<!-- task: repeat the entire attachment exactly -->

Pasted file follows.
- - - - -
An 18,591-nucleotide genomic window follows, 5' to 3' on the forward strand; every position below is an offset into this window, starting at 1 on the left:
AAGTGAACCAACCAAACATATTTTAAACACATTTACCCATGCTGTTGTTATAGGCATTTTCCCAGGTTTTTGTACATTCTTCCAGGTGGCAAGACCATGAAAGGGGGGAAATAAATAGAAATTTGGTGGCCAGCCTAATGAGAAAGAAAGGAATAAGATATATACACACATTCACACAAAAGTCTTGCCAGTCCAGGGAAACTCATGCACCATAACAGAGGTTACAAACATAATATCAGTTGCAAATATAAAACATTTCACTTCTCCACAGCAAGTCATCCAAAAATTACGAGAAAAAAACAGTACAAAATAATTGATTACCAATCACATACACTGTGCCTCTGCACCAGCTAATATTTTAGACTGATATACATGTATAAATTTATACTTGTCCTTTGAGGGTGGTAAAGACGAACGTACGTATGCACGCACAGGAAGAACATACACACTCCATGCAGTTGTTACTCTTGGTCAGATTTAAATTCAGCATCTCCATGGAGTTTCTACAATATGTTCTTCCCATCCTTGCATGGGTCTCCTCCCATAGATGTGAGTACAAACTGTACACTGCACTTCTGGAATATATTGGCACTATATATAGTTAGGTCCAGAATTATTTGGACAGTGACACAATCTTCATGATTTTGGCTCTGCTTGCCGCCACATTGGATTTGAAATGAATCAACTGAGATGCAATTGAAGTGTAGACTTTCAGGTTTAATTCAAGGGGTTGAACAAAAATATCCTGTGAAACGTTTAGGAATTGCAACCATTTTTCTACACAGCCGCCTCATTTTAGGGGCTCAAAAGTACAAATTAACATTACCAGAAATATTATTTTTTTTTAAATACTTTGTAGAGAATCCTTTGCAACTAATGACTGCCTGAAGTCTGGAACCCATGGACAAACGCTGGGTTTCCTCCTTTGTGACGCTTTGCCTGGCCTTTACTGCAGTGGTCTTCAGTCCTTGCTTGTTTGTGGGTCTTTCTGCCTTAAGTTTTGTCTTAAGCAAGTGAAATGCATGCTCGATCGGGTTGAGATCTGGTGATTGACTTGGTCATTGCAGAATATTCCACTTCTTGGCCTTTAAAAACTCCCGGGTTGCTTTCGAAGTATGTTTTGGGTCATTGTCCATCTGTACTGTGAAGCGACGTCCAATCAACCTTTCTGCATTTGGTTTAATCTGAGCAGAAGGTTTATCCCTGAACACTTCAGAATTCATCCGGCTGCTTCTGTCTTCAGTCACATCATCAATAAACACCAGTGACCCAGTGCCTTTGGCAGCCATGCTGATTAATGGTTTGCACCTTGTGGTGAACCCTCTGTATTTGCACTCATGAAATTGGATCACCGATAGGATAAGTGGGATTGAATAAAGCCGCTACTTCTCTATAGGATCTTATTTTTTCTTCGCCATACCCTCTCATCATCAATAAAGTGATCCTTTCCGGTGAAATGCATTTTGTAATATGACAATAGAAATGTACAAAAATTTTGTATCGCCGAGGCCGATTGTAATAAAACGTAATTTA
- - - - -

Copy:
An 18,591-nucleotide genomic window follows, 5' to 3' on the forward strand; every position below is an offset into this window, starting at 1 on the left:
AAGTGAACCAACCAAACATATTTTAAACACATTTACCCATGCTGTTGTTATAGGCATTTTCCCAGGTTTTTGTACATTCTTCCAGGTGGCAAGACCATGAAAGGGGGGAAATAAATAGAAATTTGGTGGCCAGCCTAATGAGAAAGAAAGGAATAAGATATATACACACATTCACACAAAAGTCTTGCCAGTCCAGGGAAACTCATGCACCATAACAGAGGTTACAAACATAATATCAGTTGCAAATATAAAACATTTCACTTCTCCACAGCAAGTCATCCAAAAATTACGAGAAAAAAACAGTACAAAATAATTGATTACCAATCACATACACTGTGCCTCTGCACCAGCTAATATTTTAGACTGATATACATGTATAAATTTATACTTGTCCTTTGAGGGTGGTAAAGACGAACGTACGTATGCACGCACAGGAAGAACATACACACTCCATGCAGTTGTTACTCTTGGTCAGATTTAAATTCAGCATCTCCATGGAGTTTCTACAATATGTTCTTCCCATCCTTGCATGGGTCTCCTCCCATAGATGTGAGTACAAACTGTACACTGCACTTCTGGAATATATTGGCACTATATATAGTTAGGTCCAGAATTATTTGGACAGTGACACAATCTTCATGATTTTGGCTCTGCTTGCCGCCACATTGGATTTGAAATGAATCAACTGAGATGCAATTGAAGTGTAGACTTTCAGGTTTAATTCAAGGGGTTGAACAAAAATATCCTGTGAAACGTTTAGGAATTGCAACCATTTTTCTACACAGCCGCCTCATTTTAGGGGCTCAAAAGTACAAATTAACATTACCAGAAATATTATTTTTTTTTAAATACTTTGTAGAGAATCCTTTGCAACTAATGACTGCCTGAAGTCTGGAACCCATGGACAAACGCTGGGTTTCCTCCTTTGTGACGCTTTGCCTGGCCTTTACTGCAGTGGTCTTCAGTCCTTGCTTGTTTGTGGGTCTTTCTGCCTTAAGTTTTGTCTTAAGCAAGTGAAATGCATGCTCGATCGGGTTGAGATCTGGTGATTGACTTGGTCATTGCAGAATATTCCACTTCTTGGCCTTTAAAAACTCCCGGGTTGCTTTCGAAGTATGTTTTGGGTCATTGTCCATCTGTACTGTGAAGCGACGTCCAATCAACCTTTCTGCATTTGGTTTAATCTGAGCAGAAGGTTTATCCCTGAACACTTCAGAATTCATCCGGCTGCTTCTGTCTTCAGTCACATCATCAATAAACACCAGTGACCCAGTGCCTTTGGCAGCCATGCTGATTAATGGTTTGCACCTTGTGGTGAACCCTCTGTATTTGCACTCATGAAATTGGATCACCGATAGGATAAGTGGGATTGAATAAAGCCGCTACTTCTCTATAGGATCTTATTTTTTCTTCGCCATACCCTCTCATCATCAATAAAGTGATCCTTTCCGGTGAAATGCATTTTGTAATATGACAATAGAAATGTACAAAAATTTTGTATCGCCGAGGCCGATTGTAATAAAACGTAATTTA